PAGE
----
Saturday, May 15, 2010

 

Herriman Saturday

Monday, November 11 1907 -- The Santa Fe Railroad is fined $330,000 for giving "rebates" (aka kickbacks) to an Arizona cement company. This was a widespread monopolistic practice that also earned John D. Rockefeller's Standard Oil Company a $29 million fine, the largest by far ever levied up to that time. See the New York Times archive for a contemporary news account.

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Friday, May 14, 2010

 

Obscurity of the Day: Happy the Humbug


Happy The Humbug was syndicated by the New York Post Syndicate from November 17 1946 to April 3 1949 as a Sunday-only strip (the strip was not around in 1940 as claimed on Wiki and other websites). The animation-inspired funny animal feature got very little play in the nation's comic sections, a common problem for the features released through the auspices of the New York Post, at least until later on when Bob Hall whipped the syndicate into shape and made a success of it. When the strip was launched the syndicate claimed that a daily version of the feature was to follow, but apparently those plans never gave fruit.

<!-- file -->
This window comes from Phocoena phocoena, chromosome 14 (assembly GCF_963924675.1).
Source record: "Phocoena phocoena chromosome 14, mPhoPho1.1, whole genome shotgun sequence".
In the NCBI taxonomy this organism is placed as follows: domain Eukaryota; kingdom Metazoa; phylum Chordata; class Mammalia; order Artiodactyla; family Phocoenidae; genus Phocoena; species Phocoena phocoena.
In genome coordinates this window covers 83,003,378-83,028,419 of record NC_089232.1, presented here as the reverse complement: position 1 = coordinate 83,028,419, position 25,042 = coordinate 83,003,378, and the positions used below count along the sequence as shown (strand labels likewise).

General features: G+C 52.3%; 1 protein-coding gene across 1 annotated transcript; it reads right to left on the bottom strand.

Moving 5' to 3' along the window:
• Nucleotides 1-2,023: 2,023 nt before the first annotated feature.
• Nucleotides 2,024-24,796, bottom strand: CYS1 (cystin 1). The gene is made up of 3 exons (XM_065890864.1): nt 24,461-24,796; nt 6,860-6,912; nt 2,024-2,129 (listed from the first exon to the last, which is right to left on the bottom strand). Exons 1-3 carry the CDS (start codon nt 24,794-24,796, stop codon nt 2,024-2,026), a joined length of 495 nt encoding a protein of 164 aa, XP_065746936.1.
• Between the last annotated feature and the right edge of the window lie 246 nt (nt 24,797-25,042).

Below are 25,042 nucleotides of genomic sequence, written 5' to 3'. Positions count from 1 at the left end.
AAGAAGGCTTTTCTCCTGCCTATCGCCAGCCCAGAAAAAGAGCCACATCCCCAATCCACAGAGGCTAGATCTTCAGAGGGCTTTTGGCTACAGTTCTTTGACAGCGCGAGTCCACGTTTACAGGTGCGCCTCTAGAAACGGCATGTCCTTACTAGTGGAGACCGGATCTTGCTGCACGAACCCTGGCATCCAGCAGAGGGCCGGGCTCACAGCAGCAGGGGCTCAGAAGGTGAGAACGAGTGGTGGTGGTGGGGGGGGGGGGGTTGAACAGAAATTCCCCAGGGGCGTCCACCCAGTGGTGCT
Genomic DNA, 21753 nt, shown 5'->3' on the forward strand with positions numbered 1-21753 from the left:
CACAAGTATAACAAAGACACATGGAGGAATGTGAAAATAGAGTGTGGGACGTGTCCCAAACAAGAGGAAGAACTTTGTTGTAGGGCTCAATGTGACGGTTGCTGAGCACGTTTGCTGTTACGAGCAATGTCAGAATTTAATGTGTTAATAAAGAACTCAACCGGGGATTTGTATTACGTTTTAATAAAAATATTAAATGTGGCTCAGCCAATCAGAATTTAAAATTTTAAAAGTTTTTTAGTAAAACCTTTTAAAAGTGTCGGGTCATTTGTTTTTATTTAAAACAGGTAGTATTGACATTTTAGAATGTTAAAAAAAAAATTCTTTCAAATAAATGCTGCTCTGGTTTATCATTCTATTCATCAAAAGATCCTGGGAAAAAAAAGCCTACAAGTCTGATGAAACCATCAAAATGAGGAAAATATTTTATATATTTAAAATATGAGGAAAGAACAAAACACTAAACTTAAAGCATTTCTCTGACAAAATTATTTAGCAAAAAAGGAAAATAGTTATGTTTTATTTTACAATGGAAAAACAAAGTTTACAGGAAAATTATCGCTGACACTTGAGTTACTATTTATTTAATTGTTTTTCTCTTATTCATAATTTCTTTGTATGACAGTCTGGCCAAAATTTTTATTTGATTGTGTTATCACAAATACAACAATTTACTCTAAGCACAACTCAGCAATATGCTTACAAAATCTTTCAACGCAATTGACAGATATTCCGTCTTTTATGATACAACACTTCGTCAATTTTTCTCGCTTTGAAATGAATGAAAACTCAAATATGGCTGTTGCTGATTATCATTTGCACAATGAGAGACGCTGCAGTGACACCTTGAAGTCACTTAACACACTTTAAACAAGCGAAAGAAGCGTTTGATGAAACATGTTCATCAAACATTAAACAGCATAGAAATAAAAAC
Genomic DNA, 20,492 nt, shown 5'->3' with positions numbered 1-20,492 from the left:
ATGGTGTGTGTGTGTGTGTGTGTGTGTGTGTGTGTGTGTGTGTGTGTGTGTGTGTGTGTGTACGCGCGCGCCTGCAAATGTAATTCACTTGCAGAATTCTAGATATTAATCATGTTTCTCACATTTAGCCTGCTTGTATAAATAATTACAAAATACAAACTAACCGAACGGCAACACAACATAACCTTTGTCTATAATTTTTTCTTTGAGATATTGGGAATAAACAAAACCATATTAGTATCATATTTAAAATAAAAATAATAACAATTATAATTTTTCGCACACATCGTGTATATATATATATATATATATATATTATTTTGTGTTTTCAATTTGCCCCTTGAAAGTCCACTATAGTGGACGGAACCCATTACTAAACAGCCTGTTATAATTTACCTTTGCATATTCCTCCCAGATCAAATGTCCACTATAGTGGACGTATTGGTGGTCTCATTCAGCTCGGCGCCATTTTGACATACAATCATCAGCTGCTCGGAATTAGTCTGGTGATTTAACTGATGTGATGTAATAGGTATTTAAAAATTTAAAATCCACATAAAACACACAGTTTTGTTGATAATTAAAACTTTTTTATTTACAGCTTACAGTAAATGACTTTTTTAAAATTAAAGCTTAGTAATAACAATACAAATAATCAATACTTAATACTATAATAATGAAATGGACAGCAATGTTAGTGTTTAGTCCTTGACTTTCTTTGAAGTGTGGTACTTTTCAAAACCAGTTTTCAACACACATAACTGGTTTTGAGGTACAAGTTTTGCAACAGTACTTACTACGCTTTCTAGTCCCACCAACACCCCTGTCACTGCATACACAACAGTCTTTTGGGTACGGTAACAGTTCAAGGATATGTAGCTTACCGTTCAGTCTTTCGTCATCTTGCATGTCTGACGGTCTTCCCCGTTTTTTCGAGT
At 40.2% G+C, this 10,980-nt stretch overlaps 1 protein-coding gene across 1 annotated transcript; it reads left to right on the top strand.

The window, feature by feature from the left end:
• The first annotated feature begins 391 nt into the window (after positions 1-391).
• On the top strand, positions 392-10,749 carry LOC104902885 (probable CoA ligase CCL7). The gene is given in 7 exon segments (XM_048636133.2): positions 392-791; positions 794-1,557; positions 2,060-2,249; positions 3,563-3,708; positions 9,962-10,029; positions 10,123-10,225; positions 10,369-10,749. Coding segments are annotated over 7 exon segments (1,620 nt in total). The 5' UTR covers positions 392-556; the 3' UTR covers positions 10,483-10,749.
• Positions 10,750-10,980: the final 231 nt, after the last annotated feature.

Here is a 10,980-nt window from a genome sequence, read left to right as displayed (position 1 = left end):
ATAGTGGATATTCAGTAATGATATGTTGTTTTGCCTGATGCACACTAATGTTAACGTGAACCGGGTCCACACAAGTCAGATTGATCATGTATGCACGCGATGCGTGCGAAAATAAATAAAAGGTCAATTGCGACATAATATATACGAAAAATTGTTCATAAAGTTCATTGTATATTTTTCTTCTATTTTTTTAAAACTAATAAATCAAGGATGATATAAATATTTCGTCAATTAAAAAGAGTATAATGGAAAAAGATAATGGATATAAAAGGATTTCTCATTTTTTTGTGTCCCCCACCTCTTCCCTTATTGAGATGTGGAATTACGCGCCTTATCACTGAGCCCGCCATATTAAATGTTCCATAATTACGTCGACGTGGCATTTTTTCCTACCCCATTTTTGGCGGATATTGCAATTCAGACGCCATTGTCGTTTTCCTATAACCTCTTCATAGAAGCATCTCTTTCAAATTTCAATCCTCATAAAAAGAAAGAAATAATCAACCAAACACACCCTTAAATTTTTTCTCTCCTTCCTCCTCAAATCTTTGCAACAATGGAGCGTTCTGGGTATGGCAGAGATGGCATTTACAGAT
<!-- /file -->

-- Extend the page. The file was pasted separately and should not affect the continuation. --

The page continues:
The concept that ended up as the comic strip actually began as a book written by Steve Carlin. Although the book was apparently never published, Carlin offered the idea to NBC Radio as the springboard for a series of Christmas-themed radio shows. According to the TVDays website the Christmas series was a minor hit and a total of 54 radio episodes of Happy the Humbug ended up being produced and syndicated. The same site claims that the comic strip version was already in syndication by 1945, citing an article in Newsweek. If that's the case then I can only guess about when and how it ran, because the New York Post dates came from Jeffrey Lindenblatt who indexed the paper, and I confirmed the start date based on an Editor & Publisher article.

Writer Steve Carlin, who would later in his career create the TV phenom Rootie Kazootie, was fond of groan-worthy punny names (a few samples from Rootie Kazootie -- Polka Dottie and Poison Zoomack). But he really outdid himself on the comic strip Happy the Humbug. There was the Bum Steer, the Frightful Boar, the Monkey's Uncle, the Poor Fish, etc., etc. Carlin wrote the strip to appeal to much the same age group as his later TV show, but threw in a few nods and winks to the grown-ups. As far as I know this is the only syndicated feature with which Carlin was associated.